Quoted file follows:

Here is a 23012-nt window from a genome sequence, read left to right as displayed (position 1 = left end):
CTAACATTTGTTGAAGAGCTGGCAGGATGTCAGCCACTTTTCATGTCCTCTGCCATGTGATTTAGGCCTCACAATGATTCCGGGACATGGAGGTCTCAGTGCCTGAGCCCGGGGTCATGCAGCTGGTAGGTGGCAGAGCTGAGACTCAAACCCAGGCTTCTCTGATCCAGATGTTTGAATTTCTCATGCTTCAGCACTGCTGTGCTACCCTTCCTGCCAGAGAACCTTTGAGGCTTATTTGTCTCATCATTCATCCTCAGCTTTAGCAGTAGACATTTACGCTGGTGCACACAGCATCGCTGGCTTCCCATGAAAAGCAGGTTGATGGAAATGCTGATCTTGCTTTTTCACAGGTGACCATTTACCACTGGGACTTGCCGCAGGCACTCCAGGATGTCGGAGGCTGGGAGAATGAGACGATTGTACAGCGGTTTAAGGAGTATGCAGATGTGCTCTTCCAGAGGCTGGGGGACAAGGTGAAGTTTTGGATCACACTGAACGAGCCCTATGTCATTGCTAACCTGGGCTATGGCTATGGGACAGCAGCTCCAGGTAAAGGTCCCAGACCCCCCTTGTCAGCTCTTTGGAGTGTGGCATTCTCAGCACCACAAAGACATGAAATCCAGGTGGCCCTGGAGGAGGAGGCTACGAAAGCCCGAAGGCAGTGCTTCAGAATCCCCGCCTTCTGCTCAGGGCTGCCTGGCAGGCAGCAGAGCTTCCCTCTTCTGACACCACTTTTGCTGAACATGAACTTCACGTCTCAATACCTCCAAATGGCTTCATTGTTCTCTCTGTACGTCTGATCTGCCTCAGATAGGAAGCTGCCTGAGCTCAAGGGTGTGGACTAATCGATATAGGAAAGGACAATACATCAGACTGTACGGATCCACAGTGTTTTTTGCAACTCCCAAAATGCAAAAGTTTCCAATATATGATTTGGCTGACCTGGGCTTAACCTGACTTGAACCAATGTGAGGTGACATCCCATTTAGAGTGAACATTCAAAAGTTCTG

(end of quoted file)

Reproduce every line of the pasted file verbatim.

Here is a 23012-nt window from a genome sequence, read left to right as displayed (position 1 = left end):
CTAACATTTGTTGAAGAGCTGGCAGGATGTCAGCCACTTTTCATGTCCTCTGCCATGTGATTTAGGCCTCACAATGATTCCGGGACATGGAGGTCTCAGTGCCTGAGCCCGGGGTCATGCAGCTGGTAGGTGGCAGAGCTGAGACTCAAACCCAGGCTTCTCTGATCCAGATGTTTGAATTTCTCATGCTTCAGCACTGCTGTGCTACCCTTCCTGCCAGAGAACCTTTGAGGCTTATTTGTCTCATCATTCATCCTCAGCTTTAGCAGTAGACATTTACGCTGGTGCACACAGCATCGCTGGCTTCCCATGAAAAGCAGGTTGATGGAAATGCTGATCTTGCTTTTTCACAGGTGACCATTTACCACTGGGACTTGCCGCAGGCACTCCAGGATGTCGGAGGCTGGGAGAATGAGACGATTGTACAGCGGTTTAAGGAGTATGCAGATGTGCTCTTCCAGAGGCTGGGGGACAAGGTGAAGTTTTGGATCACACTGAACGAGCCCTATGTCATTGCTAACCTGGGCTATGGCTATGGGACAGCAGCTCCAGGTAAAGGTCCCAGACCCCCCTTGTCAGCTCTTTGGAGTGTGGCATTCTCAGCACCACAAAGACATGAAATCCAGGTGGCCCTGGAGGAGGAGGCTACGAAAGCCCGAAGGCAGTGCTTCAGAATCCCCGCCTTCTGCTCAGGGCTGCCTGGCAGGCAGCAGAGCTTCCCTCTTCTGACACCACTTTTGCTGAACATGAACTTCACGTCTCAATACCTCCAAATGGCTTCATTGTTCTCTCTGTACGTCTGATCTGCCTCAGATAGGAAGCTGCCTGAGCTCAAGGGTGTGGACTAATCGATATAGGAAAGGACAATACATCAGACTGTACGGATCCACAGTGTTTTTTGCAACTCCCAAAATGCAAAAGTTTCCAATATATGATTTGGCTGACCTGGGCTTAACCTGACTTGAACCAATGTGAGGTGACATCCCATTTAGAGTGAACATTCAAAAGTTCTG